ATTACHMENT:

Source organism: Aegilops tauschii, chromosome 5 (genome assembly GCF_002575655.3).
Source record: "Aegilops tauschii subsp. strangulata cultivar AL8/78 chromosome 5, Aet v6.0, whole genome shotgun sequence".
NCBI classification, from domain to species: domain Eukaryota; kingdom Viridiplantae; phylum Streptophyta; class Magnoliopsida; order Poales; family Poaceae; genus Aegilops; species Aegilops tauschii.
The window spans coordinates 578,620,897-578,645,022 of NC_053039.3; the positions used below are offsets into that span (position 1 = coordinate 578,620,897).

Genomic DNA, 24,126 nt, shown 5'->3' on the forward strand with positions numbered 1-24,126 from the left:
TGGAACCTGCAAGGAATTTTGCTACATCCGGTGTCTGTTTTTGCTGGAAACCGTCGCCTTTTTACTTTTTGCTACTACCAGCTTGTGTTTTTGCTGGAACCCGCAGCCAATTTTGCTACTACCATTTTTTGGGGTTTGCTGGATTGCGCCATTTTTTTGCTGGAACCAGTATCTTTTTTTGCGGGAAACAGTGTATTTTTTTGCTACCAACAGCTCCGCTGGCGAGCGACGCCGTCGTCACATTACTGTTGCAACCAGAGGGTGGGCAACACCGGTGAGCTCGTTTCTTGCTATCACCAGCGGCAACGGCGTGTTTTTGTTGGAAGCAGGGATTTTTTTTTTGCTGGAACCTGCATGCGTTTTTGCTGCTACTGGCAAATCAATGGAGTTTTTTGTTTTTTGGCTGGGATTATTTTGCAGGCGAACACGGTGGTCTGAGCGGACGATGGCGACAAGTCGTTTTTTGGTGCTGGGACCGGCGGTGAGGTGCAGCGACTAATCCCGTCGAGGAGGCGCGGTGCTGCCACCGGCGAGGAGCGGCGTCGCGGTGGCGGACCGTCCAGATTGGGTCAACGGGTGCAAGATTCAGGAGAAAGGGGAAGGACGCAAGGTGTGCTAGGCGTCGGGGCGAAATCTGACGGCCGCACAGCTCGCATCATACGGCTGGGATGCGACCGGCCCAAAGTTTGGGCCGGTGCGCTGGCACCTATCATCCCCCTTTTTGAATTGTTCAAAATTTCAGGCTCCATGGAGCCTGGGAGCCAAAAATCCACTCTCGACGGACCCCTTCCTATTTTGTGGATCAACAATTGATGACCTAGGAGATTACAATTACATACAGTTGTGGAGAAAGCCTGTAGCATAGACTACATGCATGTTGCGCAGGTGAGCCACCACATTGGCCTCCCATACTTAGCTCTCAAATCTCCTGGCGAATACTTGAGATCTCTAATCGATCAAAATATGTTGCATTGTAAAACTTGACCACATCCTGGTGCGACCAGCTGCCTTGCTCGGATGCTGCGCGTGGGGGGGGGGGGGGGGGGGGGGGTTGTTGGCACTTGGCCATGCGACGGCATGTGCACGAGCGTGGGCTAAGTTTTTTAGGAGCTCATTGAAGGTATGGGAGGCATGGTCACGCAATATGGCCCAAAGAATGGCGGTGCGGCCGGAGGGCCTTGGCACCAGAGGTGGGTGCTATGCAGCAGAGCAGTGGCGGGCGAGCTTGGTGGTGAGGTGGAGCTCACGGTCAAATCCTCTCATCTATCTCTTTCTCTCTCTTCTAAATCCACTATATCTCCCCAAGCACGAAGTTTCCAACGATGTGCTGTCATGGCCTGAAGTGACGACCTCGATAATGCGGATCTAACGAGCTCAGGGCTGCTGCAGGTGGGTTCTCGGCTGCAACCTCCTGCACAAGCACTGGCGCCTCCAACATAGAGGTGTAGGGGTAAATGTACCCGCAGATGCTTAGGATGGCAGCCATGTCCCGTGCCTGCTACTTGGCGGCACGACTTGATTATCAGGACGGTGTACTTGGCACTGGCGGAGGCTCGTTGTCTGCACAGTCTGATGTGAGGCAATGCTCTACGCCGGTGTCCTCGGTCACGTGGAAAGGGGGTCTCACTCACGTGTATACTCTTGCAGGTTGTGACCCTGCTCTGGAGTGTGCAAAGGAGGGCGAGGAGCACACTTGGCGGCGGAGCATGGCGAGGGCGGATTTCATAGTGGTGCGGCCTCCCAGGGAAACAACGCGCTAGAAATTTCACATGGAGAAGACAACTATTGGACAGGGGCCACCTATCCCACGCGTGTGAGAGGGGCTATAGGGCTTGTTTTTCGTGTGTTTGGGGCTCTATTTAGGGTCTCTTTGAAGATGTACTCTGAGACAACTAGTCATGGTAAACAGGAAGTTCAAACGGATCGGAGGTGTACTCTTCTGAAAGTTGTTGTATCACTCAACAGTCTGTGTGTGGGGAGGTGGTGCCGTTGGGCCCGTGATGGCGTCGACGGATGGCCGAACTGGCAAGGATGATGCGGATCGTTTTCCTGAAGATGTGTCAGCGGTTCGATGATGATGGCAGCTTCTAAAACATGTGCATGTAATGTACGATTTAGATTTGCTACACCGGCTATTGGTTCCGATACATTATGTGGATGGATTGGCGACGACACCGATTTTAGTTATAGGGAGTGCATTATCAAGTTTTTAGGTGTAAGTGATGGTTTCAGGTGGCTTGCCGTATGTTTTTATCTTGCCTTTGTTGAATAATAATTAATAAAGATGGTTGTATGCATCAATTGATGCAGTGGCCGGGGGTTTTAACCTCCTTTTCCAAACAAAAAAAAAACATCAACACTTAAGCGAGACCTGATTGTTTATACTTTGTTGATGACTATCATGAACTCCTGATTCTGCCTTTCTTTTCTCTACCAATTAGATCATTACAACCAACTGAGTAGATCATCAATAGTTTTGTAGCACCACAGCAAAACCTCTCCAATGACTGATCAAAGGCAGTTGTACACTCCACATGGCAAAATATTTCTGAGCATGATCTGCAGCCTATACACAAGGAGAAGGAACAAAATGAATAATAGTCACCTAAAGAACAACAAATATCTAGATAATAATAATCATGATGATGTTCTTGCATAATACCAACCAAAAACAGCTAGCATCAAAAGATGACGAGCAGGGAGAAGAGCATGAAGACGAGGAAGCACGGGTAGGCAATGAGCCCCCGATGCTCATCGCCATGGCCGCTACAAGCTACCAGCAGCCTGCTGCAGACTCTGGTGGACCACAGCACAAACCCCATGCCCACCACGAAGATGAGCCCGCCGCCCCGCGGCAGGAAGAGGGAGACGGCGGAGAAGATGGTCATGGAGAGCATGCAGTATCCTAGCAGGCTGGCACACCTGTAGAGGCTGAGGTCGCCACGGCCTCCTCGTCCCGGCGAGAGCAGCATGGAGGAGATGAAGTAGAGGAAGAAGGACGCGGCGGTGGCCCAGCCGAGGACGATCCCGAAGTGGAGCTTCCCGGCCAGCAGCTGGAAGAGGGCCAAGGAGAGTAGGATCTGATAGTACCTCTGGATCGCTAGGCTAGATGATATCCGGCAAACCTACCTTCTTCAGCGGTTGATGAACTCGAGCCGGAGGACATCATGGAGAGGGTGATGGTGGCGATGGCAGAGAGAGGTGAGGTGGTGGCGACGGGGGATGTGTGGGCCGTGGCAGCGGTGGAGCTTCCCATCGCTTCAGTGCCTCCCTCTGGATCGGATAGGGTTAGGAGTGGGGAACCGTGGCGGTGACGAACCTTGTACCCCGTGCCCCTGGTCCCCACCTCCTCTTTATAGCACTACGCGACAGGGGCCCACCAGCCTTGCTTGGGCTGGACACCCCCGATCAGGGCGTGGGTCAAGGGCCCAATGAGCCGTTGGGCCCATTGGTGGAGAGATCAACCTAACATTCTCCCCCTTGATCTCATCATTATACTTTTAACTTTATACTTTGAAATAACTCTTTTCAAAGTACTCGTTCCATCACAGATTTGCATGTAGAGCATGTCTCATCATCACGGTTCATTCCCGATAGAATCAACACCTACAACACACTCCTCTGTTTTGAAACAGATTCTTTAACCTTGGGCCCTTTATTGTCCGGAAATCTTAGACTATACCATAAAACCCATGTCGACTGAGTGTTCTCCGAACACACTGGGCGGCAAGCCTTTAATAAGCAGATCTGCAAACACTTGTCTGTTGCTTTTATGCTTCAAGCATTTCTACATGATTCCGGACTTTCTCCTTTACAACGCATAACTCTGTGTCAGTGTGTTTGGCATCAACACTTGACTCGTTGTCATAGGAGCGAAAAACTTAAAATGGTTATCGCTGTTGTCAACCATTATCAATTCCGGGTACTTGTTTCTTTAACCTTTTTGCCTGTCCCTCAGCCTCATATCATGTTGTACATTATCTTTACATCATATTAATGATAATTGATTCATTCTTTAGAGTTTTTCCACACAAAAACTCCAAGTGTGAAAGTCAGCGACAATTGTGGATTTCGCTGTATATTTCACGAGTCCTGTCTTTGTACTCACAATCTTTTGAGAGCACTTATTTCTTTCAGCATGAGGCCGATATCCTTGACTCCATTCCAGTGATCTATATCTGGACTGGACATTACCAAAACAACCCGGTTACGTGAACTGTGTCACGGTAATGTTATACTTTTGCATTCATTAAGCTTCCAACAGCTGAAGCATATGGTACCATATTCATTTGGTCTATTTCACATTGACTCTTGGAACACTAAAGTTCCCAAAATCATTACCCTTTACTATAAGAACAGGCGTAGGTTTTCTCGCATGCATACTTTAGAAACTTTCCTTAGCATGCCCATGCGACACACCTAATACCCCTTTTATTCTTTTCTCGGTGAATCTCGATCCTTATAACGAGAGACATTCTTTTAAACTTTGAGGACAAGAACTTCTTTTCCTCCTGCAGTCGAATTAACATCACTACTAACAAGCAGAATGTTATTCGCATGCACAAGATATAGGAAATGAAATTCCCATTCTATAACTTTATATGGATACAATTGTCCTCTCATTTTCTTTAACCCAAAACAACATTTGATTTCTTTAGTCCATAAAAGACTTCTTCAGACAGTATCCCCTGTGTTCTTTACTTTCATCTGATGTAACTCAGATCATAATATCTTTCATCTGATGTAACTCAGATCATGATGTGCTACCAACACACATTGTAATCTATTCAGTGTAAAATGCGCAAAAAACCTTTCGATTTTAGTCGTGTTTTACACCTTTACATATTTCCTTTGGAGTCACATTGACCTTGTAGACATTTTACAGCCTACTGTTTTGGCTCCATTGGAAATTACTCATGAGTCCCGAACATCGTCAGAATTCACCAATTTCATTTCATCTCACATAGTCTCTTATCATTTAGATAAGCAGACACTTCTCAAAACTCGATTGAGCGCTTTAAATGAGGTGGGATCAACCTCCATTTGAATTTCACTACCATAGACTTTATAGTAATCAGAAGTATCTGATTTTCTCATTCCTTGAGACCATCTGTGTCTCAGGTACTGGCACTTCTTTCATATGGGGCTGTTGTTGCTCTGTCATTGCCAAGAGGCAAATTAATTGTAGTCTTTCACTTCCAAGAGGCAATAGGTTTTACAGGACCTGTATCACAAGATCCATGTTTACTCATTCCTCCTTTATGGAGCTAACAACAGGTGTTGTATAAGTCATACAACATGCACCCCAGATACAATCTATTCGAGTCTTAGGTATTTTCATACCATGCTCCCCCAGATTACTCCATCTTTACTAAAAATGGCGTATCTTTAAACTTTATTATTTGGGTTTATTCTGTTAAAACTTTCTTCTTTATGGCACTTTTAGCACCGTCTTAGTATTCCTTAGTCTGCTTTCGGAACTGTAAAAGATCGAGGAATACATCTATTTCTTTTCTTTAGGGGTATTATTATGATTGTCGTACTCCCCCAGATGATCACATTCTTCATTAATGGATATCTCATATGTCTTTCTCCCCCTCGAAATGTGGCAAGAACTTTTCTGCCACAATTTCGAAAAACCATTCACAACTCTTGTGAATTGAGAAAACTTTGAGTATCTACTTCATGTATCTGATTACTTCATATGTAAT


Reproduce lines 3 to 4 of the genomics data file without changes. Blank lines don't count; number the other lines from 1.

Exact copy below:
NCBI classification, from domain to species: domain Eukaryota; kingdom Viridiplantae; phylum Streptophyta; class Magnoliopsida; order Poales; family Poaceae; genus Aegilops; species Aegilops tauschii.
The window spans coordinates 578,620,897-578,645,022 of NC_053039.3; the positions used below are offsets into that span (position 1 = coordinate 578,620,897).